The New Year feast and the Passover became associated religious events in the same month. But ancient Israel's celebration of the New Year was in marked contrast with the keeping of heathen holidays! Holy days and holidays have always been sadly confused. One is intended for solemn reflection on man's shortcomings toward God; the other is associated with debauchery and frivolity and a forgetting of God! The former inspires separation from the world; the latter encourages participation in the excesses and evils of the world. God's people have been asked to come out from among them!
The apostle Paul, in his leadership in the early Christian church, stresses the fact that God's true Israel is a blood-bought and blood-washed people. Paul then contrasted the genuine experience patterned after Christ with the sinful ways of the Christian's worldly associates. Observe how Paul, in 1 Corinthians 5, combines his instruction with the Passover lamb. How direct is his instruction to purge out the old leaven, representing idolatry, malice, and wickedness; the new "lump" is then aptly associated with the Christian principles of sincerity and truth.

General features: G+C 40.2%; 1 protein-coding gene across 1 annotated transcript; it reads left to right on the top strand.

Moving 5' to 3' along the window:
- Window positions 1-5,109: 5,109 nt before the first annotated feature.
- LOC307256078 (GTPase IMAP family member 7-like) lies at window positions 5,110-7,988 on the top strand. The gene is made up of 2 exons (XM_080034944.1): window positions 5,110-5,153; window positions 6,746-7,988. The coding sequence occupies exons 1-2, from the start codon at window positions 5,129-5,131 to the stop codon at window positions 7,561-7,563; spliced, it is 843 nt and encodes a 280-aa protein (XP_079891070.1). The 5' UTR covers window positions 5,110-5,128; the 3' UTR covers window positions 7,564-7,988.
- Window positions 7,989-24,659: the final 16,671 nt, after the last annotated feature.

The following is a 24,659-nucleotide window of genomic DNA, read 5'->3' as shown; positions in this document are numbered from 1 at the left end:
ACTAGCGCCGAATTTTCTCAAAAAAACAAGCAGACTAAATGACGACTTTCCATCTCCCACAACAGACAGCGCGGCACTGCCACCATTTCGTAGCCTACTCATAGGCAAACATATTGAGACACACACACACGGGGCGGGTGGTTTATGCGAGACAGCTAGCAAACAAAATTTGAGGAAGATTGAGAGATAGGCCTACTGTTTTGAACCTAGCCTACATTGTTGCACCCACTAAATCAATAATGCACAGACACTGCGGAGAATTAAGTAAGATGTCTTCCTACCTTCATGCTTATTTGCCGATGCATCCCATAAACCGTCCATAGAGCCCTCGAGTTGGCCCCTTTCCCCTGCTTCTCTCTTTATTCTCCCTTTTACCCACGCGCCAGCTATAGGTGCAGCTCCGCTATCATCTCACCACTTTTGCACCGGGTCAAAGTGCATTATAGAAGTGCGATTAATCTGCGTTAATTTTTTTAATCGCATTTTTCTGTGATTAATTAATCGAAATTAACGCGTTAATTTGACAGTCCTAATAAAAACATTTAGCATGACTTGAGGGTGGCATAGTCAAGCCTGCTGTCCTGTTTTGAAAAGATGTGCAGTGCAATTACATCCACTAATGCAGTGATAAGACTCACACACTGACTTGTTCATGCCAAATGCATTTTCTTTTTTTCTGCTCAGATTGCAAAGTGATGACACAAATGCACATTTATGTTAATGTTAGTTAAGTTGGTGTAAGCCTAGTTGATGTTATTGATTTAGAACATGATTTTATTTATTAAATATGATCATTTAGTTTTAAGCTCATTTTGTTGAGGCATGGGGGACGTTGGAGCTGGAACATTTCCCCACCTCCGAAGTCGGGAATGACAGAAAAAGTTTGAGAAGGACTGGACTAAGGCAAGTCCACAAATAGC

Pilgrims and Strangers
At the time of the original Passover the Israelites were a nomadic people, carrying the wanderer's staff in their flight from Egypt. Modern Israelites also are pilgrims and strangers in this world, seeking the promised Canaan. They lift their vision heavenward, frequently tasting the symbolic "bitter herbs" of the Passover meal. The Lamb of God is their constant attraction; saving earth's lost, their Christlike mission. They find joy in their simplicity of mind and heart, gladly sacrificing time and means to further the interests of the kingdom.
While the New Year season is timely, may our ministers and church leaders throughout the world guide their flocks into a deeper religious experience. The sands of time are running swiftly into eternity, and the conviction of every herald of Bible truth should be to make the waiting year rich in soul winning. In the following psalm Moses brings to us a sobering New Year's message.
Lord, Thou has been our dwelling place in all generations. From everlasting to everlasting Thou art
God. A thousand years in Thy sight are as
We spend our years as a tale that is told—
Yet is their strength labor and sorrow.
Teach us to number our days, apply our
hearts unto wisdom.
Satisfy us early with Thy mercy, that we
may rejoice all our days.
Let Thy work appear unto Thy servants,
Thy glory unto their children; and let the
Of the Lord be upon us, the work of our
Yea, establish Thou it.
—Psalm 90. Adapted.
To all our fellow workers, a blessed New Year!